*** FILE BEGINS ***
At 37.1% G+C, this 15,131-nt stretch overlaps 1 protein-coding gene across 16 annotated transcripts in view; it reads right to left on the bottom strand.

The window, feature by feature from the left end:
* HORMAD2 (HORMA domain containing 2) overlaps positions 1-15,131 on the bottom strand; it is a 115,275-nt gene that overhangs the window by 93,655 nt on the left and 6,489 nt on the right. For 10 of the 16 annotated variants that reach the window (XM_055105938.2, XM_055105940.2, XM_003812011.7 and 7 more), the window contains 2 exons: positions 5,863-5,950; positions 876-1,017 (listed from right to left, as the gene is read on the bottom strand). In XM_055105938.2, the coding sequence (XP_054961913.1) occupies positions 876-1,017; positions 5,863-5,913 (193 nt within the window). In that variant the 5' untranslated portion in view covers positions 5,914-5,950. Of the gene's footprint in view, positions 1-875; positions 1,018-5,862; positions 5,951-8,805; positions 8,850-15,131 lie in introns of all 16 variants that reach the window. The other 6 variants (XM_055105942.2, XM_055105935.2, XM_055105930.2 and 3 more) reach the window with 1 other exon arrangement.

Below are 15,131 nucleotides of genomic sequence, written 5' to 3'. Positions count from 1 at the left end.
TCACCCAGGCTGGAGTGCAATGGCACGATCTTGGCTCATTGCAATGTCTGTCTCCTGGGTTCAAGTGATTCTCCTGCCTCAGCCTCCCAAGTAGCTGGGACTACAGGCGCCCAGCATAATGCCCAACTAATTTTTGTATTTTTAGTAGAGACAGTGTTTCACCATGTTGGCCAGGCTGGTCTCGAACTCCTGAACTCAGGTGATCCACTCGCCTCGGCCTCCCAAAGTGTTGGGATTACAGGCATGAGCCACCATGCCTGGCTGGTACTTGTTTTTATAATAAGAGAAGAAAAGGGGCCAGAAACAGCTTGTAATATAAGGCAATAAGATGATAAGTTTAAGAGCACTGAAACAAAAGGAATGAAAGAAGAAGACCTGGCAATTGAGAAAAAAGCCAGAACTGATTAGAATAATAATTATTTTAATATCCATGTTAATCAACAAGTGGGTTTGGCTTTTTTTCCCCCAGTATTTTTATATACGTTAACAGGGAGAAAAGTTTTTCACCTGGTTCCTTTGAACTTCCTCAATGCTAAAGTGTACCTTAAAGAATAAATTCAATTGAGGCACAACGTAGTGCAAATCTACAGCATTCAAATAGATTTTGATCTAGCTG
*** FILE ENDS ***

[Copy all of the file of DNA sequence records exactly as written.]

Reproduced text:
At 37.1% G+C, this 15,131-nt stretch overlaps 1 protein-coding gene across 16 annotated transcripts in view; it reads right to left on the bottom strand.

The window, feature by feature from the left end:
* HORMAD2 (HORMA domain containing 2) overlaps positions 1-15,131 on the bottom strand; it is a 115,275-nt gene that overhangs the window by 93,655 nt on the left and 6,489 nt on the right. For 10 of the 16 annotated variants that reach the window (XM_055105938.2, XM_055105940.2, XM_003812011.7 and 7 more), the window contains 2 exons: positions 5,863-5,950; positions 876-1,017 (listed from right to left, as the gene is read on the bottom strand). In XM_055105938.2, the coding sequence (XP_054961913.1) occupies positions 876-1,017; positions 5,863-5,913 (193 nt within the window). In that variant the 5' untranslated portion in view covers positions 5,914-5,950. Of the gene's footprint in view, positions 1-875; positions 1,018-5,862; positions 5,951-8,805; positions 8,850-15,131 lie in introns of all 16 variants that reach the window. The other 6 variants (XM_055105942.2, XM_055105935.2, XM_055105930.2 and 3 more) reach the window with 1 other exon arrangement.

Below are 15,131 nucleotides of genomic sequence, written 5' to 3'. Positions count from 1 at the left end.
TCACCCAGGCTGGAGTGCAATGGCACGATCTTGGCTCATTGCAATGTCTGTCTCCTGGGTTCAAGTGATTCTCCTGCCTCAGCCTCCCAAGTAGCTGGGACTACAGGCGCCCAGCATAATGCCCAACTAATTTTTGTATTTTTAGTAGAGACAGTGTTTCACCATGTTGGCCAGGCTGGTCTCGAACTCCTGAACTCAGGTGATCCACTCGCCTCGGCCTCCCAAAGTGTTGGGATTACAGGCATGAGCCACCATGCCTGGCTGGTACTTGTTTTTATAATAAGAGAAGAAAAGGGGCCAGAAACAGCTTGTAATATAAGGCAATAAGATGATAAGTTTAAGAGCACTGAAACAAAAGGAATGAAAGAAGAAGACCTGGCAATTGAGAAAAAAGCCAGAACTGATTAGAATAATAATTATTTTAATATCCATGTTAATCAACAAGTGGGTTTGGCTTTTTTTCCCCCAGTATTTTTATATACGTTAACAGGGAGAAAAGTTTTTCACCTGGTTCCTTTGAACTTCCTCAATGCTAAAGTGTACCTTAAAGAATAAATTCAATTGAGGCACAACGTAGTGCAAATCTACAGCATTCAAATAGATTTTGATCTAGCTG